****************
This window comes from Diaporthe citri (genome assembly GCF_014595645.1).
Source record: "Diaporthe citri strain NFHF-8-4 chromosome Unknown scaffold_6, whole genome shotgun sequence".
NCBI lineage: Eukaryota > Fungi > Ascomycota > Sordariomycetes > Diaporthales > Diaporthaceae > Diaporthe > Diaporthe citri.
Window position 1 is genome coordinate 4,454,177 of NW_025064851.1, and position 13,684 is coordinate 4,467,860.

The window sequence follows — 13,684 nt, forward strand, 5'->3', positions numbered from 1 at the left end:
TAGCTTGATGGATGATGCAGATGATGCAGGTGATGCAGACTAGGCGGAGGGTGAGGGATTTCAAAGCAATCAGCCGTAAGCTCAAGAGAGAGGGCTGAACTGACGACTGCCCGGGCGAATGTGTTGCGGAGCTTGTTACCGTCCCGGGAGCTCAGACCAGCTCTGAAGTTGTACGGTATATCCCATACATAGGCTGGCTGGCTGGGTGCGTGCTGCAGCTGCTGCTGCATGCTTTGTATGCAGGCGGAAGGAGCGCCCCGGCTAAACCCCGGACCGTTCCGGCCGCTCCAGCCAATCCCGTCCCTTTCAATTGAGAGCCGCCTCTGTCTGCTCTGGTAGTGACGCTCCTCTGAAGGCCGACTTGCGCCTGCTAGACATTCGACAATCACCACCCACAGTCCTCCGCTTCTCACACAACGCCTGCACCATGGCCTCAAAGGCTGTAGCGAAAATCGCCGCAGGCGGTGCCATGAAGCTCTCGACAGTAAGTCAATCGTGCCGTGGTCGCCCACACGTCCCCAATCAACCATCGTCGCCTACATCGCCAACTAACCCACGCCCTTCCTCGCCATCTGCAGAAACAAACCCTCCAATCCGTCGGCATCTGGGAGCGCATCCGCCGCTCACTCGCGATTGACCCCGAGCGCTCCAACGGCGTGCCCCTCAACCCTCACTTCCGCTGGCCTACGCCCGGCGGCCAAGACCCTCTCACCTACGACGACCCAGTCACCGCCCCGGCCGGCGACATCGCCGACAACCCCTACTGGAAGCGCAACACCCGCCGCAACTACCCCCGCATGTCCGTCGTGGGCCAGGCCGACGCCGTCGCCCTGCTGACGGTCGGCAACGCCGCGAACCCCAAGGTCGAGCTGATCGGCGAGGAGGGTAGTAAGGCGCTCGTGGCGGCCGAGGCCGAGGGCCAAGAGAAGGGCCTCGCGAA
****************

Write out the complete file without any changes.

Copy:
This window comes from Diaporthe citri (genome assembly GCF_014595645.1).
Source record: "Diaporthe citri strain NFHF-8-4 chromosome Unknown scaffold_6, whole genome shotgun sequence".
NCBI lineage: Eukaryota > Fungi > Ascomycota > Sordariomycetes > Diaporthales > Diaporthaceae > Diaporthe > Diaporthe citri.
Window position 1 is genome coordinate 4,454,177 of NW_025064851.1, and position 13,684 is coordinate 4,467,860.

The window sequence follows — 13,684 nt, forward strand, 5'->3', positions numbered from 1 at the left end:
TAGCTTGATGGATGATGCAGATGATGCAGGTGATGCAGACTAGGCGGAGGGTGAGGGATTTCAAAGCAATCAGCCGTAAGCTCAAGAGAGAGGGCTGAACTGACGACTGCCCGGGCGAATGTGTTGCGGAGCTTGTTACCGTCCCGGGAGCTCAGACCAGCTCTGAAGTTGTACGGTATATCCCATACATAGGCTGGCTGGCTGGGTGCGTGCTGCAGCTGCTGCTGCATGCTTTGTATGCAGGCGGAAGGAGCGCCCCGGCTAAACCCCGGACCGTTCCGGCCGCTCCAGCCAATCCCGTCCCTTTCAATTGAGAGCCGCCTCTGTCTGCTCTGGTAGTGACGCTCCTCTGAAGGCCGACTTGCGCCTGCTAGACATTCGACAATCACCACCCACAGTCCTCCGCTTCTCACACAACGCCTGCACCATGGCCTCAAAGGCTGTAGCGAAAATCGCCGCAGGCGGTGCCATGAAGCTCTCGACAGTAAGTCAATCGTGCCGTGGTCGCCCACACGTCCCCAATCAACCATCGTCGCCTACATCGCCAACTAACCCACGCCCTTCCTCGCCATCTGCAGAAACAAACCCTCCAATCCGTCGGCATCTGGGAGCGCATCCGCCGCTCACTCGCGATTGACCCCGAGCGCTCCAACGGCGTGCCCCTCAACCCTCACTTCCGCTGGCCTACGCCCGGCGGCCAAGACCCTCTCACCTACGACGACCCAGTCACCGCCCCGGCCGGCGACATCGCCGACAACCCCTACTGGAAGCGCAACACCCGCCGCAACTACCCCCGCATGTCCGTCGTGGGCCAGGCCGACGCCGTCGCCCTGCTGACGGTCGGCAACGCCGCGAACCCCAAGGTCGAGCTGATCGGCGAGGAGGGTAGTAAGGCGCTCGTGGCGGCCGAGGCCGAGGGCCAAGAGAAGGGCCTCGCGAA